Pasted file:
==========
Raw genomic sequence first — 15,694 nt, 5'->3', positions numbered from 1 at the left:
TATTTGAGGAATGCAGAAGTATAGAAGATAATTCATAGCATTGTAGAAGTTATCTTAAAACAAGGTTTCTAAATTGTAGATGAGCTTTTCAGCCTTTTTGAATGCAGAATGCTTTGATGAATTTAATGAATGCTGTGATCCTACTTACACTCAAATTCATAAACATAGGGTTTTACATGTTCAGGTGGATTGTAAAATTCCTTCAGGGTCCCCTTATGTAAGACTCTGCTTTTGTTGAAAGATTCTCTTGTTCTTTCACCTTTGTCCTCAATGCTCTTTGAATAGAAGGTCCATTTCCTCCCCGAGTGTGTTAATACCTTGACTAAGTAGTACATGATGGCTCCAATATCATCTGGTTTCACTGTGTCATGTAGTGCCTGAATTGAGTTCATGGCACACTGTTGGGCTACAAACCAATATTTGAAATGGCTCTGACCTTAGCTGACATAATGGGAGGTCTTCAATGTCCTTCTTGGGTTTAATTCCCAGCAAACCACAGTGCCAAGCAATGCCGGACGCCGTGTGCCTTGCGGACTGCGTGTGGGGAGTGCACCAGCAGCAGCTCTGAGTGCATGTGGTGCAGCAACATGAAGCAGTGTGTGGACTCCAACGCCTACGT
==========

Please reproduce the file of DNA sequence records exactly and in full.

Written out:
Raw genomic sequence first — 15,694 nt, 5'->3', positions numbered from 1 at the left:
TATTTGAGGAATGCAGAAGTATAGAAGATAATTCATAGCATTGTAGAAGTTATCTTAAAACAAGGTTTCTAAATTGTAGATGAGCTTTTCAGCCTTTTTGAATGCAGAATGCTTTGATGAATTTAATGAATGCTGTGATCCTACTTACACTCAAATTCATAAACATAGGGTTTTACATGTTCAGGTGGATTGTAAAATTCCTTCAGGGTCCCCTTATGTAAGACTCTGCTTTTGTTGAAAGATTCTCTTGTTCTTTCACCTTTGTCCTCAATGCTCTTTGAATAGAAGGTCCATTTCCTCCCCGAGTGTGTTAATACCTTGACTAAGTAGTACATGATGGCTCCAATATCATCTGGTTTCACTGTGTCATGTAGTGCCTGAATTGAGTTCATGGCACACTGTTGGGCTACAAACCAATATTTGAAATGGCTCTGACCTTAGCTGACATAATGGGAGGTCTTCAATGTCCTTCTTGGGTTTAATTCCCAGCAAACCACAGTGCCAAGCAATGCCGGACGCCGTGTGCCTTGCGGACTGCGTGTGGGGAGTGCACCAGCAGCAGCTCTGAGTGCATGTGGTGCAGCAACATGAAGCAGTGTGTGGACTCCAACGCCTACGT